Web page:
OPINION: Hon Paul Goldsmith, Minister for Tertiary Education, Skills and Employment
For as long as I can remember we have been talking about the importance of diversifying the New Zealand economy, so that we are less reliant on fluctuations in commodity prices and the weather.
And we’ve made great progress. In the past few years we’ve experienced a huge drop in dairy prices (thankfully now reversing), and yet throughout that period the New Zealand economy continued to grow and exports actually increased.
Such a remarkable result, which has sustained the jobs boom we have enjoyed, reflects the hard work of countless men and women in many industries: wine, kiwifruit, IT, tourism, and yes, export education.
Export education – primarily people coming from overseas to study in New Zealand - is now our fourth largest export industry, worth more than $4.5 billion to our economy every year and sustaining more than 30,000 jobs.
That’s something to celebrate – I’d have thought.
Every industry has its challenges, and export education is no different. There have been some poor performing providers who have found ways around the rules or broken them.
My response as Minister has been to give a clear direction to the regulators, particularly NZQA, which is responsible for quality assurance in the sector, to be active and robust in driving out poor behaviour in the industry.
And they have been. In the past year around 20 providers have either been closed down or have been severely limited in what they can do. That’s 20 providers out of more than 470.
The Labour Party’s proposed response, is to bring out the scythe and slice off a substantial piece of a huge industry.
Labour’s policy is to stop issuing student visas for courses below a bachelor’s degree that are not independently assessed by the TEC and NZQA to be of ‘high quality’.
I searched the policy for a definition of ‘high quality’ and couldn’t find it.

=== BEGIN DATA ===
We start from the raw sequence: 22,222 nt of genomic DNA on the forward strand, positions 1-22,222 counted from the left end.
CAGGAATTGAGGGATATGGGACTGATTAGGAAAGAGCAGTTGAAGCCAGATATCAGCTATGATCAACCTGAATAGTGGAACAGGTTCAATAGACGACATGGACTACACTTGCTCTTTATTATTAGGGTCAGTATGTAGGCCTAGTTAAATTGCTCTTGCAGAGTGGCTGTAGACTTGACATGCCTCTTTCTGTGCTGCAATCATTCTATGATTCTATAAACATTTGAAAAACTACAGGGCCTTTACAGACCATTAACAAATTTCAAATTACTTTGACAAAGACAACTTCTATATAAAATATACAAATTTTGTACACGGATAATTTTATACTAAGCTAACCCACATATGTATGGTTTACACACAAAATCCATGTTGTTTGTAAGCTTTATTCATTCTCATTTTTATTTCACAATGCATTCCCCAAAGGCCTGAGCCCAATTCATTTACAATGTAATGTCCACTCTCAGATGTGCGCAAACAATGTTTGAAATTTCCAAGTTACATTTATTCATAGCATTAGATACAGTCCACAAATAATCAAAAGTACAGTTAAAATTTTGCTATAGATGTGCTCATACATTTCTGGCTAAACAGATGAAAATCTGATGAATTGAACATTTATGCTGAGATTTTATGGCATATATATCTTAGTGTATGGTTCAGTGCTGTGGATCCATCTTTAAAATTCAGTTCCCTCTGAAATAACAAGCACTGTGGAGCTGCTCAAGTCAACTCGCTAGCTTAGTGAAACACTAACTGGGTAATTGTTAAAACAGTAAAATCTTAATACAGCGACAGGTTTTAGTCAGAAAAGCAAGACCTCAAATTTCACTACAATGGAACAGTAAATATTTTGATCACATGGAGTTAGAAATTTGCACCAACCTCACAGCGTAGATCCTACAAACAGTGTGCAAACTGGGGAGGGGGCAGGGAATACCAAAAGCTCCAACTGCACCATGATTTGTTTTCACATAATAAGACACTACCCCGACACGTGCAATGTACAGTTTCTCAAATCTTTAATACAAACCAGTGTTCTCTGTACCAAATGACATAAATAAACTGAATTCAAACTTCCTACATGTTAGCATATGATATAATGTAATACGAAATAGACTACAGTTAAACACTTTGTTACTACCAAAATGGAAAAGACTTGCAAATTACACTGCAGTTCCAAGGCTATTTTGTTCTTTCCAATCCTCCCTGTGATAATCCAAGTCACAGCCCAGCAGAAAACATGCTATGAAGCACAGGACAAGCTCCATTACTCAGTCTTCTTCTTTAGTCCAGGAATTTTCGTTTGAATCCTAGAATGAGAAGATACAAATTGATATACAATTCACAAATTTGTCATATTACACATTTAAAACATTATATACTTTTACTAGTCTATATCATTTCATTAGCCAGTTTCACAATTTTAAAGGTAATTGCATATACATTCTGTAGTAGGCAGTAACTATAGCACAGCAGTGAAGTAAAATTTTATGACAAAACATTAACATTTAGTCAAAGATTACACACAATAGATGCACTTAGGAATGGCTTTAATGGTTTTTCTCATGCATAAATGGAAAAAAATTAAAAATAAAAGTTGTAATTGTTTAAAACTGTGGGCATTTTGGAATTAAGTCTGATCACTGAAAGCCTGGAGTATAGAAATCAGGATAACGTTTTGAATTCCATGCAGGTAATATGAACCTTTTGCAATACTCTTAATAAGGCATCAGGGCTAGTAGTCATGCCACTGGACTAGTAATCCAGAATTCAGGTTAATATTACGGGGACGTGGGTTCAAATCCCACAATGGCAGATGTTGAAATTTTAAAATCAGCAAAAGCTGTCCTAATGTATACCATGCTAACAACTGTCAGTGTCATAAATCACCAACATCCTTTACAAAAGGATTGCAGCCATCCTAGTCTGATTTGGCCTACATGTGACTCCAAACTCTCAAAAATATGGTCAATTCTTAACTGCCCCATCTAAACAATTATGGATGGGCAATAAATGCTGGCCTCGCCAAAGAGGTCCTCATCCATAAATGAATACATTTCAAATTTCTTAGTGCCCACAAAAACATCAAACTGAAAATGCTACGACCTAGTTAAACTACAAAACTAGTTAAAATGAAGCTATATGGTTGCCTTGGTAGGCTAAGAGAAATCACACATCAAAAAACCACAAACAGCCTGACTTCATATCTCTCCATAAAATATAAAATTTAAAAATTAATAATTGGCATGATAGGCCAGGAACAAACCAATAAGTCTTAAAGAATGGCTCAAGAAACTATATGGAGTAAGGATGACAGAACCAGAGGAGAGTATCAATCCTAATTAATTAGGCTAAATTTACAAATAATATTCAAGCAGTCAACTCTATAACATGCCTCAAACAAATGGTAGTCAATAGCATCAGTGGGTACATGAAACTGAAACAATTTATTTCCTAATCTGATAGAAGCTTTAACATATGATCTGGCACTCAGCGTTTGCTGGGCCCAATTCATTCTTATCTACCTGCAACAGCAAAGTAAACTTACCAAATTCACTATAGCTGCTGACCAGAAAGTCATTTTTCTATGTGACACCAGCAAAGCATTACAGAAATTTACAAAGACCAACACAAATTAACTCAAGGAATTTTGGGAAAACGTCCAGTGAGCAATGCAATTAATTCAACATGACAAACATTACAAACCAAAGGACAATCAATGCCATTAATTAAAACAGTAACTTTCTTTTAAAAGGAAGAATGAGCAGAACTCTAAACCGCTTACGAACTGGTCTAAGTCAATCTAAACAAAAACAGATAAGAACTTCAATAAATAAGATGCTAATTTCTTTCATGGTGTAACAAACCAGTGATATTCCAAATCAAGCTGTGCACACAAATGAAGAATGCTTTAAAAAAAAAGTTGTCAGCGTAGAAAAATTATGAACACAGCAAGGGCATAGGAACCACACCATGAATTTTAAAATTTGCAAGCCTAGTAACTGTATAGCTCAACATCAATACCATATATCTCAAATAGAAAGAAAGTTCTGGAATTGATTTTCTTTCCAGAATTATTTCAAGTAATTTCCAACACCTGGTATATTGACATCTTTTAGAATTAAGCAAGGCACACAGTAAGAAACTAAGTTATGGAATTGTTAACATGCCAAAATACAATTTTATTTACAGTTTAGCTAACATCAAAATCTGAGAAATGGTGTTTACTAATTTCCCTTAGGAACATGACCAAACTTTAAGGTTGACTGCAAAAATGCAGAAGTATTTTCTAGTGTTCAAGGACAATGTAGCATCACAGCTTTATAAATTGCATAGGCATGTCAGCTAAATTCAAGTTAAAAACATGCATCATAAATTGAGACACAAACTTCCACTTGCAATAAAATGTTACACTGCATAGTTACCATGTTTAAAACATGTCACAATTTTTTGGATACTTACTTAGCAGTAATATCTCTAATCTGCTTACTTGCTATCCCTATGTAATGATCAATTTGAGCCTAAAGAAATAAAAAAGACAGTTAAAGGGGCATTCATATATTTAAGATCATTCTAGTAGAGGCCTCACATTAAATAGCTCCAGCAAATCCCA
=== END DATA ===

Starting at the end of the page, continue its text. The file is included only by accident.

But they have produced some numbers – they are targeting a reduction of 15,000 to 22,000 international students.
Last year just over 72,500 international student visas for tertiary institutions were granted in New Zealand. A few more may have come on tourist visas.
So what they’re talking about is taking out as much as a quarter of the sector.
This could translate to as much as a billion dollars a year and thousands of jobs lost.
Those thousands of jobs are not just statistics. They’re real people; Kiwis who are teachers, café workers and countless others who are giving their best to teach, inspire, entertain and support international students. Their jobs are threatened by a misguided policy.
It could translate to real financial stress for our Institutes of Technology and Polytechnics (ITPs), as well as many Private Training Establishments (PTEs).
It reflects a dangerous attitude that assumes we can lop off big parts of our successful economy without real impacts on our living standards.
This National government backs the international education sector. We see it as an important part of our knowledge-based economy that will continue to provide good quality jobs for New Zealanders. We want it to be sustainable and that’s why we are focused on driving out poor behaviour.
The international education sector will succeed to the extent that it provides a great quality product to students. A Kiwi education will set them up well for life. And when most of them return home, as they do, they will take a piece of New Zealand with them, creating powerful and lifelong connections between us and the world.